5 must-have nutrients for a stronger body

For lung and muscle repair

Get more: Vitamin E

Eat it: Almonds, frozen spinach, avocado

Vitamin E acts as a potent antioxidant that protects cells (particularly lung and muscle cells) from microscopic oxidative damage that occurs during intense exercise. The key is to get the vitamin from food sources – not from supplements, which do not appear to offer the same protection and can be harmful in large doses.

For healthy bones

Get more: Magnesium

Eat it: Swiss chard, tofu, cashews

This mineral plays a crucial role in processing carbs and fats for fuel, and supports bone health. Studies show many runners have marginal magnesium intake. Eating refined grains (which lack the mineral) can contribute to the problem. Regularly drinking alcohol also leads to magnesium loss. In the long term, low magnesium levels may increase your risk of poor bone health, heart disease and high blood pressure.

For stronger joints

Get more: Copper

Eat it: Clams, sunflower seeds, beans

Copper plays a role in forming collagen, a component of connective tissue. It also promotes healthy red blood cells and helps prevent anaemia. Runners who take iron or zinc supplements are prone to copper deficiency because high amounts of either mineral block copper absorption.

For muscle movement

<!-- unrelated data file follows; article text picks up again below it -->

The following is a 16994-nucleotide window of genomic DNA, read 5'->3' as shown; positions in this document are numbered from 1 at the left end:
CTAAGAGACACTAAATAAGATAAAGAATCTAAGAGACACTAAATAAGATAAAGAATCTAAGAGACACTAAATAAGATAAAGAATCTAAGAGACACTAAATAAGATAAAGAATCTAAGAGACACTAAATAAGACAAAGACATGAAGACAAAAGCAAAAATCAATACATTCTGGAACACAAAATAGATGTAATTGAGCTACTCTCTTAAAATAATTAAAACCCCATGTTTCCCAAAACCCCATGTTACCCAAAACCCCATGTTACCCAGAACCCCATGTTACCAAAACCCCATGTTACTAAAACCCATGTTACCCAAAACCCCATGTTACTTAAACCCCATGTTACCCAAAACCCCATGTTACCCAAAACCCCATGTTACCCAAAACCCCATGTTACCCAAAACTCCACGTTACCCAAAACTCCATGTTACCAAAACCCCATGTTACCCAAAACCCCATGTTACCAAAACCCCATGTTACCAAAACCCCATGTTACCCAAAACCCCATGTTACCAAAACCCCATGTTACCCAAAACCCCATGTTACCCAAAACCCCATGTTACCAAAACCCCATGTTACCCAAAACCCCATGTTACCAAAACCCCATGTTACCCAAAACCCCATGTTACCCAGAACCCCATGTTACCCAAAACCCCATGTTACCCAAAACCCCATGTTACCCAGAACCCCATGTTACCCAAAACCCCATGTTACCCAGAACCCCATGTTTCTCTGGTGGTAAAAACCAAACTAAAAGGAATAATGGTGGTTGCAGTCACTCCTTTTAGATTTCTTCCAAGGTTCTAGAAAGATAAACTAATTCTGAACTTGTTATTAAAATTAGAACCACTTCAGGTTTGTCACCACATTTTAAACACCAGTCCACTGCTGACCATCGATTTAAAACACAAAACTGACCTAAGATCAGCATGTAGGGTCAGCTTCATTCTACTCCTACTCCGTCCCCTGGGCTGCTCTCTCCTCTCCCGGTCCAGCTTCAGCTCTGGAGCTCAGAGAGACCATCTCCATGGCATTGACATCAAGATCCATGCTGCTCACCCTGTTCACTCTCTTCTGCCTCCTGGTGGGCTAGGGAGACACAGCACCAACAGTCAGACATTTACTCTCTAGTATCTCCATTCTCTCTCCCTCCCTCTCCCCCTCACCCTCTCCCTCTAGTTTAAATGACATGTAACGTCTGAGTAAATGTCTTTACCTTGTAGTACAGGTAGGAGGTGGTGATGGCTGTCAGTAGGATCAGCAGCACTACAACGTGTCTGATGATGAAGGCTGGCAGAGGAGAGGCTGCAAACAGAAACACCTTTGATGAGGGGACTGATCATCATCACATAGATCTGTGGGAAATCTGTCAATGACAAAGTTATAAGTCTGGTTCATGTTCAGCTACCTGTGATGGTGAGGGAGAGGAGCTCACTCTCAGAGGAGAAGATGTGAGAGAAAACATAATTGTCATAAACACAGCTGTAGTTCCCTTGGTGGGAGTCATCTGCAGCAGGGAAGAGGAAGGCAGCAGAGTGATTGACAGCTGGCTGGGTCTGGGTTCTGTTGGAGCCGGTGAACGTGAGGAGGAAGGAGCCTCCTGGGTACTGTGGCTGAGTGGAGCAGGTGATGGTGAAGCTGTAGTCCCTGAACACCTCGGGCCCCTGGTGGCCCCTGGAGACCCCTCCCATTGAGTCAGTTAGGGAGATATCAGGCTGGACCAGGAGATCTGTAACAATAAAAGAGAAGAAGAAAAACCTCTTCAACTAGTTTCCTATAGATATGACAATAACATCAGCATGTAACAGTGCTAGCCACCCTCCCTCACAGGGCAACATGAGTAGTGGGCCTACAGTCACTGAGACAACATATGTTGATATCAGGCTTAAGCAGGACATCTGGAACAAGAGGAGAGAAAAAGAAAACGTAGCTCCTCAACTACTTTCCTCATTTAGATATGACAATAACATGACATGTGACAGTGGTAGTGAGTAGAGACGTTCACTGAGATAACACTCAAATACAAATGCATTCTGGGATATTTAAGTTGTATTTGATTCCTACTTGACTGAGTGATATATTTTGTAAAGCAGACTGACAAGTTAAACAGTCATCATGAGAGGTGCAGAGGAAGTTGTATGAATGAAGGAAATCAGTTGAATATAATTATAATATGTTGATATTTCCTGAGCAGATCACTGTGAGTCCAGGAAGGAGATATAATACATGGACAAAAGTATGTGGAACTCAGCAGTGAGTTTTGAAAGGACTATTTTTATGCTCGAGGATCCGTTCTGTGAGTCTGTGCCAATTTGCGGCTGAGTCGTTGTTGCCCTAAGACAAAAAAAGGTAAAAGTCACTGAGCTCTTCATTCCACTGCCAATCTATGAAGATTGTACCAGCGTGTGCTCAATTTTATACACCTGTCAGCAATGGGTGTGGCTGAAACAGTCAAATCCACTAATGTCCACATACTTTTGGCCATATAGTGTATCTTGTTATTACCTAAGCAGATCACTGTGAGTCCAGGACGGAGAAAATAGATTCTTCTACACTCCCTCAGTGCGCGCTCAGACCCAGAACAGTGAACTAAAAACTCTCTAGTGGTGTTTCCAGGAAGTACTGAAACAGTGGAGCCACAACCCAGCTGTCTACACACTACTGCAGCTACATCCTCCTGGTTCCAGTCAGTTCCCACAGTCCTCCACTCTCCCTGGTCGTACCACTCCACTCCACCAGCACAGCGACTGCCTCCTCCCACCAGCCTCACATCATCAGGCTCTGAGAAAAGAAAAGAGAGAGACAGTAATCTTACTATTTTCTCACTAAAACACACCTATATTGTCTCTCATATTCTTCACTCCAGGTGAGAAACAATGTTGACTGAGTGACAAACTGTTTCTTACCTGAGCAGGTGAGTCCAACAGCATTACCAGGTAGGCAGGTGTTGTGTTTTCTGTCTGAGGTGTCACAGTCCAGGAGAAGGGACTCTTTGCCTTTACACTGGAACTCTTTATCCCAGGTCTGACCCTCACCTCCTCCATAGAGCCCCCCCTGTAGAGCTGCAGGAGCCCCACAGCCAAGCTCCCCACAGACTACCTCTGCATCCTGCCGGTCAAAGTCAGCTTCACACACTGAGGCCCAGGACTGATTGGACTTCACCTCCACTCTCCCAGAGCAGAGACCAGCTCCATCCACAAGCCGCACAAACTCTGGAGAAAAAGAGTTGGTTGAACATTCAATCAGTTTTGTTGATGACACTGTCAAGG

Get more: Choline

Eat it: Eggs, peanuts 

Choline helps relay information from your brain and nerves to your muscles, telling them to contract. Some research suggests endurance training and intense running may deplete choline levels and potentially contribute to fatigue. Your body makes some choline, but eating foods that contain it can help keep your levels high (avoid supplements, which may cause GI distress).

For protein processing

Get more: Vitamin B6

Eat it: Bananas, chicken, acorn squash

When your training increases in intensity, your need for protein goes up and so does your vitamin B6 requirement. This nutrient helps clear potentially harmful protein by-products, such as homocysteine. Researchers have noticed that levels of this compound rapidly increase after hard runs, such as marathons. Homocysteine damages blood vessel walls and may be partially to blame for some cardiac events suffered by runners.